I've discussed the PonzanoRegge model quite a bit in week16 and week38.
It's an approach to quantum gravity that is especially successful in 3
dimensions, and involves chopping spacetime up into simplices. The
exact partition function, as they say, can be computed using this
combinatorial discrete approximation to the spacetime manifold. (In
quantum field theory, when you know enough about the partition function
you can compute the expectation values of observables to your heart's
content.) Anyway, here Iwasaki does the kind of thing I was pointing
towards in my paper, namely, to rewrite the theory, which starts out as
a gauge theory, as a theory of surfaces ("string worldsheets") in
spacetime.
Meanwhile, more work has been done on the same kind of idea for
good old quantum chromodynamics, though here there *is* a background
geometry, and one approximates the spacetime manifold by a discrete
lattice not because one expects to get the *exact* answers out that way,
but just because it's a decent approximation that makes things a bit
more manageable:
11) Lattice QCD as a theory of interacting surfaces, by B. Rusakov,
TAUP220494, 12 pages in LaTeX format available as hepth/9410004.
U(N) Gauge Theory and Lattice Strings, by Ivan K. Kostov, 26 pages, 8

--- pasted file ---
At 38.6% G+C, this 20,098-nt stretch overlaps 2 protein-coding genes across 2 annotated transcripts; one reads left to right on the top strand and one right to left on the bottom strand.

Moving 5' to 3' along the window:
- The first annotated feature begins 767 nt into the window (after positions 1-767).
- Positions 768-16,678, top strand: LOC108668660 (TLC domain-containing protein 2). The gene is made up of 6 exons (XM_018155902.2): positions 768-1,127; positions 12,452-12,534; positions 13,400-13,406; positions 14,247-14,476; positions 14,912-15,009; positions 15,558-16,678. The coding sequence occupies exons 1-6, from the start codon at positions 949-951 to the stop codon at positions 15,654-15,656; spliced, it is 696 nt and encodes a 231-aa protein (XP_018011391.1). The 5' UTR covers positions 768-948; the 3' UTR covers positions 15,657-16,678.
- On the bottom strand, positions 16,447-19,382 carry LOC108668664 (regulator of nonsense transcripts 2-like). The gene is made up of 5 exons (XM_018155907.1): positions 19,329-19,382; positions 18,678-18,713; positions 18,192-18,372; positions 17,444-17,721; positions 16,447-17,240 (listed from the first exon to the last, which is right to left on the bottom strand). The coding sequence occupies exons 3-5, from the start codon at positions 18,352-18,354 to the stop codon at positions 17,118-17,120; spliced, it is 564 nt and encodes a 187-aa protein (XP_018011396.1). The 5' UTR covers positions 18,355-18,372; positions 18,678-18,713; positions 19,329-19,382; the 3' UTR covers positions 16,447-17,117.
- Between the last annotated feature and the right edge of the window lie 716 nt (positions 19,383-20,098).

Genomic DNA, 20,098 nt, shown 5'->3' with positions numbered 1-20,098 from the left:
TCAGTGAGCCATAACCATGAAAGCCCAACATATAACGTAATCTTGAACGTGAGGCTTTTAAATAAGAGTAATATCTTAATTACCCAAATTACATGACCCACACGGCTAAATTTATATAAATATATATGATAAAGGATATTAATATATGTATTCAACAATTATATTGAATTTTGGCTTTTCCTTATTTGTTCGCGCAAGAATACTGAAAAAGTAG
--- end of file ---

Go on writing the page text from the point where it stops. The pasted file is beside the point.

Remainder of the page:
figures not included, available by mail upon request, T93079 (talk at
the Workshop on string theory, gauge theory and quantum gravity, 2829
April 1993, Trieste, Italy), available as hepth/9308158.
Also, if there were any gauge theory that deserved to be a string
theory, it's probably ChernSimons theory, which has so much to do with
knots... and indeed something like this seems to be the case, though
it's all rather subtle and mysterious so far:
12) ChernSimonsWitten theory as a topological Fermi liquid, by Michael
R. Douglas, Rutgers University preprint RU9429, available as
hepth/9403119.
Frequently, when there is a whole lot of frenetic, sophisticatedsounding
activity around a certain idea, like this relation between strings and
gauge fields, there is a simple truth yearning to be known. Sometimes
it takes a while! We'll see.

Previous issues of "This Week's Finds" and other expository articles on
mathematics and physics (as well as some of my research papers) can be
obtained by anonymous ftp from math.ucr.edu; they are in the
directory "baez." The README file lists the contents of all the papers.
On the WorldWide Web, you can attach to the address
http://info.desy.de/user/projects/Physics.html to access these files and
more on physics. Please do not ask me how to use hepth or grqc;
instead, read the file preprint.info.